Medically reviewed by Fedorchenko Olga Valeryevna, PharmD. Last updated on 2020-04-09
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TETRACYCLINE TABLETS BP 250mg
Each tablet contains 250mg Tetracycline Hydrochloride PhEur.
Excipients with known effect:
Sunset yellow FCF aluminium lake (E110)
Orange film-coated tablets.
Orange, circular, biconvex film-coated tablets, impressed â€œCâ€ on one face and the identifying letters â€œTEâ€ on the reverse.
Tetracycline is a bacteriostatic broad-spectrum antibiotic, active against a wide variety of Gram-positive and Gram-negative organisms.
Infections caused by tetracycline-sensitive organisms include:
1) Respiratory tract infections: Pneumonia and other lower respiratory tract infections due to susceptible strains of Streptococcus pneumoniae, Haemophilus influenzae, Klebsiella pneumoniae and other organisms. Mycoplasma pneumoniae pneumonia. Treatment of chronic bronchitis (including the prophylaxis of acute exacerbations) and whooping cough.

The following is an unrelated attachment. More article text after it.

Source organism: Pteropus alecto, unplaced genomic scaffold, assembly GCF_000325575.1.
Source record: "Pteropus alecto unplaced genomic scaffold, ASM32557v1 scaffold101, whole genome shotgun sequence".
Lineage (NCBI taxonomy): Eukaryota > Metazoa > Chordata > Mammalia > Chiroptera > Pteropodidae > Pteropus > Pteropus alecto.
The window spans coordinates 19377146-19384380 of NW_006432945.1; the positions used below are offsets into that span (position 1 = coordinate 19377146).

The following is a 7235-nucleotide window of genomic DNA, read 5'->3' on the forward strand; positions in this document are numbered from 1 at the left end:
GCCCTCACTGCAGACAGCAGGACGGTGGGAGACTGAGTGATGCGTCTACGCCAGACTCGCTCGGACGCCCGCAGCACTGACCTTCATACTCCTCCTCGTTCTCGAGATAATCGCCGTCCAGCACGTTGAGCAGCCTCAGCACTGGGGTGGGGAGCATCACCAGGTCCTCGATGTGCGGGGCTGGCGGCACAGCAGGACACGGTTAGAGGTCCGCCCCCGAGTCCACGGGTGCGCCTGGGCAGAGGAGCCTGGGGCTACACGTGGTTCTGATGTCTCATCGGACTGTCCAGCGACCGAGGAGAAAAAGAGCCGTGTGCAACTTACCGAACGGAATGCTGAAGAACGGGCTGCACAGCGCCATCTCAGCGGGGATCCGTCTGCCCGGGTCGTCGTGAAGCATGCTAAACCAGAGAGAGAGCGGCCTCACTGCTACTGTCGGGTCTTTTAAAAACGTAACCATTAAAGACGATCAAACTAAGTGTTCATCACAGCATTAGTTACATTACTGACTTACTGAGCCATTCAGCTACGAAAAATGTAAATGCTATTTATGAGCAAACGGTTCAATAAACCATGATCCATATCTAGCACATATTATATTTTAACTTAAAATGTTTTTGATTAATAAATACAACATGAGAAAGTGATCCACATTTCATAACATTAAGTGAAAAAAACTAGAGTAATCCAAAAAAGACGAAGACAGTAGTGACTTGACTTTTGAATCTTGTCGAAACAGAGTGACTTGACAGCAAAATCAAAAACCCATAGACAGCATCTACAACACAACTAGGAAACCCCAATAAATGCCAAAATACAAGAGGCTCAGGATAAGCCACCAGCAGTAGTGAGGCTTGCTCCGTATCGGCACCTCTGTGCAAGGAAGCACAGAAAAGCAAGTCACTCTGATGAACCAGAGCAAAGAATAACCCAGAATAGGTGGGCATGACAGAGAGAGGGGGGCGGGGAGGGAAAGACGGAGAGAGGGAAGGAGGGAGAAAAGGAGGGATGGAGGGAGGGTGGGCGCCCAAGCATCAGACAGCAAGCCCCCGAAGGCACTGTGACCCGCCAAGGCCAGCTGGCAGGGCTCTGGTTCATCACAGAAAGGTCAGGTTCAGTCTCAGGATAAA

2) Urinary tract infections: Caused by susceptible strains of the Klebsiella species. Enterobacter species, Escherichia coli, Streptococcus faecalis and other organisms.
3) Sexually transmitted diseases: Infections due to Chlamydia trachomatis including uncomplicated urethral, endocervical or rectal infections. Non-gonococcal urethritis caused by Ureaplasma urealyticum. Tetracycline is also indicated in chancroid, granuloma inguinale and lymphogranuloma venereum.
Tetracycline is an alternative drug in the treatment of penicillin resistant gonorrhoea and syphilis.
4) Skin Infections: Acne vulgaris when antibiotic therapy is considered necessary and severe rosacea.
5) Ophthalmic infections: Trachoma, although the infectious agent, as judged by immunofluorescence, is not always eliminated. Inclusion conjunctivitis may be treated with oral tetracycline alone or in combination with topical agents.